Part of learning jazz and popular styles is setting aside the written music and figuring out music by ear. It can be difficult, but it is a skill that anyone can learn! Aimee Nolte shows us how to figure out the chords to songs with the classic “Eleanor Rigby”:

Steve talked about the importance of finding the right music teacher, especially when looking for one online. Finding a teacher that you want to sound like can be a difficult process that takes time and research. Some would even say that a teacher must audition for their students! This great article from Squidy talks about the important considerations when searching for your new music teacher.

Music Theory is an essential component to become a full musician, and will greatly improve your ability to perform on your primary instrument. But, many are unsure of how to apply music theory to actually playing music. Robert Maddocks talks about how to apply music theory to multiple genres of music.

Calling All Humans

Like many of us, singer, songwriter and educator Michael Solomon Williams looks at the strife in the world and asks the question, “What can I do here, how can I help?” When he put his yearning for something different out to other musicians on Facebook, the response was overwhelming – and the answer came in a song: Human Kind.

Michael channeled our musicians’ love of co-creation into a worldwide collaboration with hundreds of musicians. In the process of creating the single, and the Common and Kind concerts, Michael realized that musicians’ abilities to work and build together across wide cultural chasms could inspire the peoples of the world to do the same.

Read more about The Power of Music: “Human Kind”, with Michael Solomon Williams.

To pull off this concept, Michael had to be able to connect with musicians all around the world that were united in the same cause. While in the “good old days”, connecting with other musicians seemed simpler, the explosion of digital communications has opened us to greater collaboration than ever before. Sofasessions lists five ways making music online will help your musical growth.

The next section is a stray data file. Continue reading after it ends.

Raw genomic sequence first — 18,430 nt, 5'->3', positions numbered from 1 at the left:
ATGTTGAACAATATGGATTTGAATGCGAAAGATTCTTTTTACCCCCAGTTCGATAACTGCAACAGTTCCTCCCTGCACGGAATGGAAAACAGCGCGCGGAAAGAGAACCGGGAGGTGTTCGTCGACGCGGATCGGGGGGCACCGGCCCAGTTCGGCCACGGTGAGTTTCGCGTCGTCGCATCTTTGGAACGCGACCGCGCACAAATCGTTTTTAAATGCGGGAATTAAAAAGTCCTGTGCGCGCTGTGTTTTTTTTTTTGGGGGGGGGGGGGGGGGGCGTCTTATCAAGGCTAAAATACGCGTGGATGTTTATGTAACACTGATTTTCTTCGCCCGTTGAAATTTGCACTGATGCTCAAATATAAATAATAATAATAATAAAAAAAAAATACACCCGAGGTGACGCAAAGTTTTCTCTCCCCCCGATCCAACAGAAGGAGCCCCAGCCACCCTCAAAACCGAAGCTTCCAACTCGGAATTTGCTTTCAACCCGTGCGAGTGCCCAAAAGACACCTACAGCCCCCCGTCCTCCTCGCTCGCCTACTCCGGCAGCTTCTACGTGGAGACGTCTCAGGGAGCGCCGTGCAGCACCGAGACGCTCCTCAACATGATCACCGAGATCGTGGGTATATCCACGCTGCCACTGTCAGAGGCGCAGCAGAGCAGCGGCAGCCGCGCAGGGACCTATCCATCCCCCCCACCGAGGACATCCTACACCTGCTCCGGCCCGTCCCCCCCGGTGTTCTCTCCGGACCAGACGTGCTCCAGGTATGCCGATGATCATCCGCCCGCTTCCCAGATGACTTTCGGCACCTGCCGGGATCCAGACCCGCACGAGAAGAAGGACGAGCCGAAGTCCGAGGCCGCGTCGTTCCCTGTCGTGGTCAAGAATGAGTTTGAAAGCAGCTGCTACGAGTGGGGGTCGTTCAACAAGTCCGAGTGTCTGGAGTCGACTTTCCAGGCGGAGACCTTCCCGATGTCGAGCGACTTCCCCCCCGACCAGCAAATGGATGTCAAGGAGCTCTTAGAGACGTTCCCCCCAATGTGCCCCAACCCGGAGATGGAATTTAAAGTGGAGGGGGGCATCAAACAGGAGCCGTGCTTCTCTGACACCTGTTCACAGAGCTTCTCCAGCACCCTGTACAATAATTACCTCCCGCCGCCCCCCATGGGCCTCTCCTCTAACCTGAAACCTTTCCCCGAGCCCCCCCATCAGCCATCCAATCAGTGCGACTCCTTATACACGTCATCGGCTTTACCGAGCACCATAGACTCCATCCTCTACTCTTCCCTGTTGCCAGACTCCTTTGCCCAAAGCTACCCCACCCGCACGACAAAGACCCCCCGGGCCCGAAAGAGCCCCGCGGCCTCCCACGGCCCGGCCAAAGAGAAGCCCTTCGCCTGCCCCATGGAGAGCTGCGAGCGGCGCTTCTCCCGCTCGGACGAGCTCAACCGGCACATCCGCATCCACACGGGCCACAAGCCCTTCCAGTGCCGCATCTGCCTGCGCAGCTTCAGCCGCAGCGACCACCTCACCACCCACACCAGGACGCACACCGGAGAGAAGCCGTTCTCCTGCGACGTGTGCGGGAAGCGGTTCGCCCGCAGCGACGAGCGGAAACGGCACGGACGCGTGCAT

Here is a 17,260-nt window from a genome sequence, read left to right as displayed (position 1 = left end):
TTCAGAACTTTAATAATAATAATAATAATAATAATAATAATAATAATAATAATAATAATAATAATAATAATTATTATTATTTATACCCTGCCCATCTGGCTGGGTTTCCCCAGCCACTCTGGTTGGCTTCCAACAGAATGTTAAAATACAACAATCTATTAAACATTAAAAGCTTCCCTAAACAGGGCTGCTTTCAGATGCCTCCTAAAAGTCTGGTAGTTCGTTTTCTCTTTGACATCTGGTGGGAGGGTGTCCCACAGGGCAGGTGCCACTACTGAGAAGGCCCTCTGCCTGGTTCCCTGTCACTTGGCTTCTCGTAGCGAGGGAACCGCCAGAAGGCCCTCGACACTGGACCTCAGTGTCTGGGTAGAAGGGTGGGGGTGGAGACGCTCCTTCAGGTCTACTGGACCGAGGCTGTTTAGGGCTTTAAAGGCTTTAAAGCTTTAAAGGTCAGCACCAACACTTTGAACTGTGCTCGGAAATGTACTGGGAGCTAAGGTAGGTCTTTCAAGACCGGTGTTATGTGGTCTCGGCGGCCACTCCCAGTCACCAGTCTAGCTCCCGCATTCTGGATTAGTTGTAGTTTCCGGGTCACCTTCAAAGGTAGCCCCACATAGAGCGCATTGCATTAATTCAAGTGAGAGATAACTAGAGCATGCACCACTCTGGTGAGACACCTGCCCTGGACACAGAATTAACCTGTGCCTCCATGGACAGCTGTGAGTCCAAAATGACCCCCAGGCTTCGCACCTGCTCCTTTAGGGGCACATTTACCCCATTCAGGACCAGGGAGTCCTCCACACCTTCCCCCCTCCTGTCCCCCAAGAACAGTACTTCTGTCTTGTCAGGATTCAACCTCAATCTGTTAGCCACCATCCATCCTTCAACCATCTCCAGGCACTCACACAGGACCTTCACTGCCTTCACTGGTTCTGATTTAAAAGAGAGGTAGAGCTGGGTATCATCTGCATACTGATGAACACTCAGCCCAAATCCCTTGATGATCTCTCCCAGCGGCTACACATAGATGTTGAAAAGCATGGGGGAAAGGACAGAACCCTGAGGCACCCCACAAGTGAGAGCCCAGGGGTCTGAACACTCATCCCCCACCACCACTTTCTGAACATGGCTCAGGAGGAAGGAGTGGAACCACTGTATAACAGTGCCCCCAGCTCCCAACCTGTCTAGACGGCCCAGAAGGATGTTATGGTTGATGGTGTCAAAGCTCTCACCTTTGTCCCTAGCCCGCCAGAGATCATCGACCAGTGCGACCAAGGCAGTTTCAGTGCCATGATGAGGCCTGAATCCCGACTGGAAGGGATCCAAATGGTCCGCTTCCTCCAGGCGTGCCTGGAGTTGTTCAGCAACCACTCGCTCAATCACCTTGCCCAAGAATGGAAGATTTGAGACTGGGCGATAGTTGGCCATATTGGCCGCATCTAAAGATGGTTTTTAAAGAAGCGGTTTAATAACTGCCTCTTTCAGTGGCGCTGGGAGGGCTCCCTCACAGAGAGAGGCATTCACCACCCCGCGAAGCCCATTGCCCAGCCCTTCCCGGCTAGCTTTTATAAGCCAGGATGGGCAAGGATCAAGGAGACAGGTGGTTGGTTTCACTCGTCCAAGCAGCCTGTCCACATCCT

While Facebook and Twitter are often the preferred social networks for many in the music industry, it is imperative to remember the importance of LinkedIn to build a network of other professionals. But, who should you connect to? Sonic Bids discusses the four type of people that you should make part of your LinkedIn network as you seek to establish your professional music connections.

This type of collaboration would have been more difficult just a couple of short years ago. Now that YouTube has become a major channel for artists to get views, the industry has adopted new standards: what is acceptable for recordings and technology has rapidly evolved. Eight year YouTube vet Moonbase (19K subscribers, 4.5 million + views) shows us how to make music for YouTube.

Michael’s first demo of Human Kind was self-recorded on Garageband. Finally, recording from the comfort of your own home has not just become common in the music industry, but major label releases are increasingly being recorded at home rather than in an expensive studio.

Undoubtedly, many of the contributions to the Common and Kind release were recorded this way! To get the best quality sound when doing your own recording, check out these suggestion from Songtrust on the mistakes that you should avoid when recording that first song.

The technology and learning resources we have widely available offer the potential of freedom like never before in human history. Still, it is up to us to choose to direct our musical skills to our advantage. Whether it’s learning a new mode, grabbing a free jazz lesson, letting loose on your guitar, or connecting with others to create music, what musical choice of freedom will you make today?